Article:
Simulating the bunny with other implicit methods such as implicit midpoint and Newmark-beta avoids energy dissipation, but suffers from a different problem, the total energy can unboundedly increase, which manifests visually as “explosions”. This problem is even worse in explicit methods such as forward Euler, which requires very small time steps for stability.

main idea of the method

As we have seen, the choice of different quadrature rules to evaluate the force integral can affect the simulation results significantly. The Average Vector Field (AVF) method can guarantee energy conservation (the paper has a proof, adapted from previous work, in the appendix) at the cost of evaluating exactly a particular approximation of the force integral, which corresponds to replacing the unknown trajectory with a straight line:

At this point we have just replaced one integral with another. We still need to actually compute it somehow. In the paper we explain in more detail how we can introduce a quadrature rule and transform the resulting non-linear equations into a minimization problem that can be solved with gradient-based optimization, which allows us to exactly conserve the total energy of the bunny and other simulation scenarios, avoiding both artificial damping and explosions.

Although the method is very general in principle and the paper provides some additional notes to make it work for arbitrary polynomial energies, we focus on the St. Venant-Kirchhoff (StVK) material, a quartic energy model that can produce interesting animations using finite element discretizations. The bunny was simulated using a tetrahedral mesh with the StVK material. We also adapted this material model to mass-spring systems to simulate cloth. Damping models can also be added to our method. Since damping is not a side effect of the integrator to achieve stability and we don’t have to worry about adding artificial damping to avoid explosions, we have more freedom to experiment with damping parameters to achieve different effects.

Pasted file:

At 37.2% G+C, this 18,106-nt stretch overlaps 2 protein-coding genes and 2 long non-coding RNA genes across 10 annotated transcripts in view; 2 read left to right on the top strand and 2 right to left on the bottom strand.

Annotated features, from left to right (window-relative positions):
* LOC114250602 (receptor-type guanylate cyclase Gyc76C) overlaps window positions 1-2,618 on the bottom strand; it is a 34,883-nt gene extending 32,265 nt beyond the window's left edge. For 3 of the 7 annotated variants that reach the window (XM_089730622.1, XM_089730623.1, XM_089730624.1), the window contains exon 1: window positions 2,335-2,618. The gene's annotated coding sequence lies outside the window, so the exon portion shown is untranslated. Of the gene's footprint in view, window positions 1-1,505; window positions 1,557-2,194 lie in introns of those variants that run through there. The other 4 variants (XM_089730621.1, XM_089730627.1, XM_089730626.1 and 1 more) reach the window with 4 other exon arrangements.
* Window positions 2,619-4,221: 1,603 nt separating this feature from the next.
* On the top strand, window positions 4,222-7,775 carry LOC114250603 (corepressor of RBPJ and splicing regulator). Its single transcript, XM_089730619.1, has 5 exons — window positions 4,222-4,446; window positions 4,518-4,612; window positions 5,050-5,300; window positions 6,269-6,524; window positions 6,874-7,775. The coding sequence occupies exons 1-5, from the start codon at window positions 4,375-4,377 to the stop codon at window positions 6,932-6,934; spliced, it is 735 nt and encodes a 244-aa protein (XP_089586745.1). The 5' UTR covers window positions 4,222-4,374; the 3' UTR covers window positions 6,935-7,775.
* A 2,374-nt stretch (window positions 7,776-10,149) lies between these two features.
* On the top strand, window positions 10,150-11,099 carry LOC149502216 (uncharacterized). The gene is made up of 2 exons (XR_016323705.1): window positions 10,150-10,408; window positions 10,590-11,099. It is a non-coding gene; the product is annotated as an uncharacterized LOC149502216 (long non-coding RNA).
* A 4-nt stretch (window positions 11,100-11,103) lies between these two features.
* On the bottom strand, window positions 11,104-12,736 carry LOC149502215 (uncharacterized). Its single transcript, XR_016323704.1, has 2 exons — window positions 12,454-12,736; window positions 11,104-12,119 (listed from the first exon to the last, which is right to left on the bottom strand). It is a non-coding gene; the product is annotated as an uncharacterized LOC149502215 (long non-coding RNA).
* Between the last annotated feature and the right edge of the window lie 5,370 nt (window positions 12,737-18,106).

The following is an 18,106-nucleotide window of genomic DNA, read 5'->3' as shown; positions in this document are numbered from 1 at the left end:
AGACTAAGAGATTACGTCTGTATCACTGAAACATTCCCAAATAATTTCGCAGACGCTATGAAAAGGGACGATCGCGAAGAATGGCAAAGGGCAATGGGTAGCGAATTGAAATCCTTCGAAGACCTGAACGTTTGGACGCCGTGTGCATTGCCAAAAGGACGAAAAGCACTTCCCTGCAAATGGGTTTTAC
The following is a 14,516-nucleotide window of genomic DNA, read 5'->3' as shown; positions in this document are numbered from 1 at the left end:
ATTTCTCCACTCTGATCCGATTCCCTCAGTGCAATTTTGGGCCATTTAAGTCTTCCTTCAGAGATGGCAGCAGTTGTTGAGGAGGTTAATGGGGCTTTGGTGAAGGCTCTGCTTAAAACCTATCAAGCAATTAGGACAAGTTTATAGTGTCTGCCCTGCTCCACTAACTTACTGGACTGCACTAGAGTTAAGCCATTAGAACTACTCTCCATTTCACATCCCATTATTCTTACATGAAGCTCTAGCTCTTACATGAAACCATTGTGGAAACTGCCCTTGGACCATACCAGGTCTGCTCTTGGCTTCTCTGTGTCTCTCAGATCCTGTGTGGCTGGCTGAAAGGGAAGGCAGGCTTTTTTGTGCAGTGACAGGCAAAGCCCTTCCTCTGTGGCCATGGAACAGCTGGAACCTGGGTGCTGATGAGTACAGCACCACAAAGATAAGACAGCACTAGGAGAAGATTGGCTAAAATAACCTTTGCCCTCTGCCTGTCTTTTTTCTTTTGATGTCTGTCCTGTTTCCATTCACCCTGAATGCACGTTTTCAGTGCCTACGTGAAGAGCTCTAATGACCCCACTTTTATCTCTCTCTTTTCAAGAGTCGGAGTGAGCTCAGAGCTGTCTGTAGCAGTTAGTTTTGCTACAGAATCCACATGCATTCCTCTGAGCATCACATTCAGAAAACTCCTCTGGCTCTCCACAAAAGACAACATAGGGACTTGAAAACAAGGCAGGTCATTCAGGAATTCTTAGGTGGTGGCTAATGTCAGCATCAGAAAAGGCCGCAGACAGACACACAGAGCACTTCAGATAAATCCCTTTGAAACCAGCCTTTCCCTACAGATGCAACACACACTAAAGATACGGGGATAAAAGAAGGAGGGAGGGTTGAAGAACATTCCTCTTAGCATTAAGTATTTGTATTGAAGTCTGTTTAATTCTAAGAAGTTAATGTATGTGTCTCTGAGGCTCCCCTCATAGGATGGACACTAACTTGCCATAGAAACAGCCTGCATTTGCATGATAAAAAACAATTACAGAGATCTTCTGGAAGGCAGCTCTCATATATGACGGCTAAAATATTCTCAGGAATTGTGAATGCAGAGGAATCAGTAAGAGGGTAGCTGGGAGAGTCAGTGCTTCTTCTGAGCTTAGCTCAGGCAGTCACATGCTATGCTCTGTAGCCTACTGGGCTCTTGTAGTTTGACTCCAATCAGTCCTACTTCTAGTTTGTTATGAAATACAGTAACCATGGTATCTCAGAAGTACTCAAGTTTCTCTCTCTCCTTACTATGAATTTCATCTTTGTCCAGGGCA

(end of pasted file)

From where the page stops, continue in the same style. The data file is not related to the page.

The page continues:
method

I will omit some derivations explained in the paper in order to provide a summary of the method containing only a few equations, relevant for implementation purposes.

At the beginning of each frame, we know the positions of the mesh nodes x0, as well as their velocities v0. We want to compute x1 and v1, which correspond to the updated positions and velocities of the mesh nodes after h units of time.

Computing x1 requires solving the following optimization problem. Finding any local minimum of g(x) is enough to guarantee energy conservation. If you’re familiar with the variational formulation of backward Euler, popular in computer animation, the following formulas will probably look familiar to you. The formulas are similar to the backward Euler formulas, except for some additional terms and different multiplicative constants.

M is the mass and E is the potential energy function (a polynomial of degree four or less), including potentials due to elasticity and gravity.

After computing x1, we can compute v1 using the following rule: